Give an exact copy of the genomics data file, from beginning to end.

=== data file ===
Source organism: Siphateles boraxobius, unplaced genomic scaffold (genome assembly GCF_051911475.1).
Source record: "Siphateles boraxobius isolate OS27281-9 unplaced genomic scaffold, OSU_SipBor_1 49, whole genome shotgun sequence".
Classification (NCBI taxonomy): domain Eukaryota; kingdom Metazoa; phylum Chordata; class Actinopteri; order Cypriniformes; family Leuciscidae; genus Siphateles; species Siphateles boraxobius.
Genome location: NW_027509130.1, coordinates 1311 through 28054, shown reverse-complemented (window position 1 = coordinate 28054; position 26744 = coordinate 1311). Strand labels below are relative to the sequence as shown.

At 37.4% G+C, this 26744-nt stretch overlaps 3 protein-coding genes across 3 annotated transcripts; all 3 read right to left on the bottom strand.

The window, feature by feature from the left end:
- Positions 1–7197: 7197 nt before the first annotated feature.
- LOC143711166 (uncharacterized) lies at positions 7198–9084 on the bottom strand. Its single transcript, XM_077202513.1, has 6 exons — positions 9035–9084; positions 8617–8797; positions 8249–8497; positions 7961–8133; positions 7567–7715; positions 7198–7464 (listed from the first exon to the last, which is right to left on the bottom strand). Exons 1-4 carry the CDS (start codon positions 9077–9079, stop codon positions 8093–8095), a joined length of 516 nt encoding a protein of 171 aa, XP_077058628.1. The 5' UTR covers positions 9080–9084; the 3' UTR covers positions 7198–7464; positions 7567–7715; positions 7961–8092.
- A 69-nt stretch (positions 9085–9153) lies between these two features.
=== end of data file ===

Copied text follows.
Source organism: Siphateles boraxobius, unplaced genomic scaffold (genome assembly GCF_051911475.1).
Source record: "Siphateles boraxobius isolate OS27281-9 unplaced genomic scaffold, OSU_SipBor_1 49, whole genome shotgun sequence".
Classification (NCBI taxonomy): domain Eukaryota; kingdom Metazoa; phylum Chordata; class Actinopteri; order Cypriniformes; family Leuciscidae; genus Siphateles; species Siphateles boraxobius.
Genome location: NW_027509130.1, coordinates 1311 through 28054, shown reverse-complemented (window position 1 = coordinate 28054; position 26744 = coordinate 1311). Strand labels below are relative to the sequence as shown.

At 37.4% G+C, this 26744-nt stretch overlaps 3 protein-coding genes across 3 annotated transcripts; all 3 read right to left on the bottom strand.

The window, feature by feature from the left end:
- Positions 1–7197: 7197 nt before the first annotated feature.
- LOC143711166 (uncharacterized) lies at positions 7198–9084 on the bottom strand. Its single transcript, XM_077202513.1, has 6 exons — positions 9035–9084; positions 8617–8797; positions 8249–8497; positions 7961–8133; positions 7567–7715; positions 7198–7464 (listed from the first exon to the last, which is right to left on the bottom strand). Exons 1-4 carry the CDS (start codon positions 9077–9079, stop codon positions 8093–8095), a joined length of 516 nt encoding a protein of 171 aa, XP_077058628.1. The 5' UTR covers positions 9080–9084; the 3' UTR covers positions 7198–7464; positions 7567–7715; positions 7961–8092.
- A 69-nt stretch (positions 9085–9153) lies between these two features.